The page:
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August 11, 2021

MHA’s Community Support Project: helping people get back to activity

MHA runs Neighbourhood Networks in West Leeds. From their experience they could see that people who had an accident, or had a spell in hospital, might need a hand to help them get out and about again, while regaining physical strength and confidence. They planned for their Community Support Project (CSP) to work with Leeds City Council’s Reablement SkILs team, to take referrals from them as people moved home following a hospital stay, and support older people with a short-term befriender who would accompany them as they got out and about again.

Read the Community Support Project end of project report.

Once again, the ‘test and learn’ nature of the Time to Shine programme came into play as things did not go smoothly – there were practical problems working with partners, and the older people had issues too.

Although the project seemed like a win-win when it was proposed, once the partners came to look at how the referrals would happen it got complicated, as there were hiccups over procedures for sharing information and ensuring a warm handover. They got there though. In the meantime the Community Support staff found other referral partners too, working in the end with the British Red Cross, Independent Age, South Leeds Recovery Hub, the Leeds PEP (Patient Empowerment Project), a number of Leeds Neighbourhood Network Schemes and AgeUK Leeds’ citywide SWiFt (Supporting Wellbeing and Independence for Frailty) worker.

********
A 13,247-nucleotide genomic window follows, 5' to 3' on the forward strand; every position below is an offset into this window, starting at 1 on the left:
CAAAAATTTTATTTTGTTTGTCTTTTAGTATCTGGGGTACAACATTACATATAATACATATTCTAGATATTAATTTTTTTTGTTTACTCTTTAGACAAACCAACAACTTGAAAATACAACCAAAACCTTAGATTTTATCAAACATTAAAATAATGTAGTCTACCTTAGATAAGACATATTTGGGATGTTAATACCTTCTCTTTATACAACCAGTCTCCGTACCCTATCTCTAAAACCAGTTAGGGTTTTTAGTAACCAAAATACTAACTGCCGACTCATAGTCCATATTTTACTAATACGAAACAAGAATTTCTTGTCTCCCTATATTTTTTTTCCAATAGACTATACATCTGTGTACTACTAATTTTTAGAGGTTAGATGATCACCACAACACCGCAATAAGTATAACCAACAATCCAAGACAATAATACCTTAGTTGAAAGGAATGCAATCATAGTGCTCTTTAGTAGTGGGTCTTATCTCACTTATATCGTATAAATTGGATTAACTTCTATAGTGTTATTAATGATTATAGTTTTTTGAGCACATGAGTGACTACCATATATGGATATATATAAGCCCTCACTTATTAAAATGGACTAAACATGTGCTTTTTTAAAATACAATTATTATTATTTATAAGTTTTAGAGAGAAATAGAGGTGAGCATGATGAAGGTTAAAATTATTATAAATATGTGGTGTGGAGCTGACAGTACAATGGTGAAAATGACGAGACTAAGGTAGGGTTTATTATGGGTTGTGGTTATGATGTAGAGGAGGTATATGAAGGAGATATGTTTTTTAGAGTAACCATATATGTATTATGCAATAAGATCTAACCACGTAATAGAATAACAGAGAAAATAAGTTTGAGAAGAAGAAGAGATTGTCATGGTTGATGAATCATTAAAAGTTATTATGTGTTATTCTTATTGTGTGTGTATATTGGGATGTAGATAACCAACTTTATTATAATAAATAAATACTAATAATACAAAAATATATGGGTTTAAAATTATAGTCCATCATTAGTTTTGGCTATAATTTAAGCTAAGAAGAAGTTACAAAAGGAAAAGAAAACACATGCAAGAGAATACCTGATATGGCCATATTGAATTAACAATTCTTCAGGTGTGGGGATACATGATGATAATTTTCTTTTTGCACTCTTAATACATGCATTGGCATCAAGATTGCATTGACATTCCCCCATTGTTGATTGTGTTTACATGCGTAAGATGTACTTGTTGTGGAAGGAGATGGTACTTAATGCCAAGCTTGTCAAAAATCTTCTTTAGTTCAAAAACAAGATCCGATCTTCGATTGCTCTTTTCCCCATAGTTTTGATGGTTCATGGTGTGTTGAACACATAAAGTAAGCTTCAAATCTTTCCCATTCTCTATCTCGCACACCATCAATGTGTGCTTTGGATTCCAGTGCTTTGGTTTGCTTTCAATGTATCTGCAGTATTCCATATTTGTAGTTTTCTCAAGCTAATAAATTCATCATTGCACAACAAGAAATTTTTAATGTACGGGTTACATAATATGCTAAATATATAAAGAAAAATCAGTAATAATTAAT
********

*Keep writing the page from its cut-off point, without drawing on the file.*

The next hiccup was the realisation that although they had no problem recruiting masses of lovely volunteers, by the time the Community Support Project reached the older people they had lost more confidence than had been estimated, and there were often still practical issues to pick up. This meant sometimes staff had to spend more time than planned supporting people until they could be matched with a volunteer. The positive here was that many of the volunteers were able to work with other activities in the Neighbourhood Networks themselves, which had the knock-on effect of making them very effective advocates when they engaged with people.

Things were finally going better when Covid-19 arrived, and at that point the CSP workers and volunteers suddenly came into their own – not meeting people to take them out but expanding their reach across the city to support those who had to stay in. Those partnerships forged suddenly meant they could pass people to the right form of support pretty quickly and keep them connected whilst they did.

Read the full Community Support Project end of project report.

Jessica Duffy
Time to Shine Learning Facilitator